I regularly sit with families who say “Dr. Baker, I have no idea how I’m going to deal with this, I really don’t know what I’m going to do.” And I can say, “I’m glad that you asked that question, because we do have an additional resource. Would it be helpful for you to speak with one of our trained bereavement parent mentors?” The majority of people say yes, and together with the mentors, they create a cycle of healing. Then, if the mentors see a red flag, like the newly bereaved parent feels like they can’t go into work, or they are just overwhelmed emotionally and psychologically, the mentor can immediately call in support from a trained psychologist, who will follow up to make sure the family is doing okay.
CAPC: Tell us a little about how the home-based program started.
Dr. Baker: The home-based program came out of the recognition that we were really not providing very good hospice support in our community for pediatric patients. Methodist Alliance was always a very willing partner, but there were not specific pediatric resources or training. After we put a specific pediatric nurse in place in 2012, the program literally exploded. The starting census of the QoLA Kids home-based program was 8, and last week we were up to 46. Families want access to this team to do things like home labs to do home monitoring instead of bringing kids into the clinic. We’re taking the clinic to them.
Our home-based program has two arms. The palliative care arm and hospice arm both are basically administered in the exact same way. We start the relationship with a patient who is not yet hospice-eligible but has a very high level of disease on the palliative care arm of the program. If the disease were to come back and they become hospice-eligible, we provide their home-based care with the exact same team but now under a different billing mechanism.
CAPC: Do you have any advice for the program lead out there reading this blog post?
Dr. Baker: A huge issue is people thinking that because they have a consult-based team, appropriate palliative care consults will follow. That’s not a good way to look at things, because if you are going to be consult-based, you are never going to own when you get involved with patients. Someone else has to ask you to get involved. I think you really have to think through the layers of integration and contemplate. “Yes I have a consult team, but for this patient population, I’m going to get involved no matter what happens.” Talk to administrators and to hospital leadership about which patient population the palliative care team should target, and then partner with that group to determine triggers or points of early integration where the palliative care team should step in.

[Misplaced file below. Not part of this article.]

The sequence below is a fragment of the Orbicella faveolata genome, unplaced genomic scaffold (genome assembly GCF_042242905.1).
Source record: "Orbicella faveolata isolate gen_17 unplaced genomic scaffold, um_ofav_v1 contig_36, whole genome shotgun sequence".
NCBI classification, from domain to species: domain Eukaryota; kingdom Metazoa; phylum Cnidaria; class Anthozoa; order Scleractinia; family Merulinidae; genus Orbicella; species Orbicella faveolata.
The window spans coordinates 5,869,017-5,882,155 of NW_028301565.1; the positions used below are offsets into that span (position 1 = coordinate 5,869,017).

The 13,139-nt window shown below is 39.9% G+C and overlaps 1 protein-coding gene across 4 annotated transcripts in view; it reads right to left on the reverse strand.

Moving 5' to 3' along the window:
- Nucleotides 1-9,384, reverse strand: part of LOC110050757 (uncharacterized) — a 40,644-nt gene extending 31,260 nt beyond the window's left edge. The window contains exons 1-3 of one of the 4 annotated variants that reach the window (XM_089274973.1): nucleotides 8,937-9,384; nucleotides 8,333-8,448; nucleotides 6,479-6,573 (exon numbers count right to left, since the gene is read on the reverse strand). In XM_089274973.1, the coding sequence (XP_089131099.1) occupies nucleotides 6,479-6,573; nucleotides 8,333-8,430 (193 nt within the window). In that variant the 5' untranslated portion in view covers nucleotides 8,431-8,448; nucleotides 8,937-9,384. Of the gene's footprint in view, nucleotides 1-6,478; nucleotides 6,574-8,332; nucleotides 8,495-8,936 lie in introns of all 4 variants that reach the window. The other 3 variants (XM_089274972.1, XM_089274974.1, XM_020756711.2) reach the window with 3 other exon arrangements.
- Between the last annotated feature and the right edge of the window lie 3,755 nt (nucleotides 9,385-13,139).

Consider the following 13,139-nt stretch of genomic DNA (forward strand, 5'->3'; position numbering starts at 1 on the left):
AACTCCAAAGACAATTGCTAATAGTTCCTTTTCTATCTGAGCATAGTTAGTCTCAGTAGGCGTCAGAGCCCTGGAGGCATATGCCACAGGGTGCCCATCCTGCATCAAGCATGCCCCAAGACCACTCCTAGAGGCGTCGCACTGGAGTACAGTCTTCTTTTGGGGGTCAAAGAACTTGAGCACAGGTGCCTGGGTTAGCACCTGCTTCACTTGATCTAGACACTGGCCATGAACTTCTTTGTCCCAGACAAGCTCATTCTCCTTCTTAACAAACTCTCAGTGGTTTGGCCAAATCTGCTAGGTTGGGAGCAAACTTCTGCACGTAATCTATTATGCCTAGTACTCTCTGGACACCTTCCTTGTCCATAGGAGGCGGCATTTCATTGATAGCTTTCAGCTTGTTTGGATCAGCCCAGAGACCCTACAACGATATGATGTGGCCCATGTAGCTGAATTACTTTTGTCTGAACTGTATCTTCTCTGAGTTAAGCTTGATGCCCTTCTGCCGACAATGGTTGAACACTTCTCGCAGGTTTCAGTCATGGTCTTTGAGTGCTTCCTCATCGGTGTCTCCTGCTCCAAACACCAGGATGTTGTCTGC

One example of this is our bone marrow transplant unit here at St. Jude. Every single patient who receives consideration for a bone marrow transplant procedure meets with our palliative care team. It’s not a consult situation when it’s 100% of the kids, right? We get involved because we feel so strongly that these are the patients most at risk for significant suffering. We went to the institutional leadership and the administration agreed, and then we went to the leader of the transplant team and he said, “You know what, absolutely, come join us, let’s meet with every one of these patients and you will be a part of our team right from the beginning.”
Finally I would say, find a carrot. For each institution the carrot is going to be different. Find what you can do that the institution can’t live without. For us, the creation of this really awesome partnership and home-based team has been the biggest carrot. We started it and now all of the sudden we are meeting patients earlier because of this tremendous home-based effort. I think that carrot is going to look different for every institution, but it’s critical.
Key takeaways on pediatric palliative care program development from CAPC’s interview with Dr. Justin Baker of St. Jude Children’s Research Hospital:
- Identify the palliative care champions within your institution
- Pilot the program: Look for low-hanging fruit at first, and build on small wins
- Build on successes and learn from failures
- Identify appropriate triggers for palliative care
- Organization-wide training is critical to early palliative care involvement
- Find a ‘carrot’ – what you can do that the institution can’t live without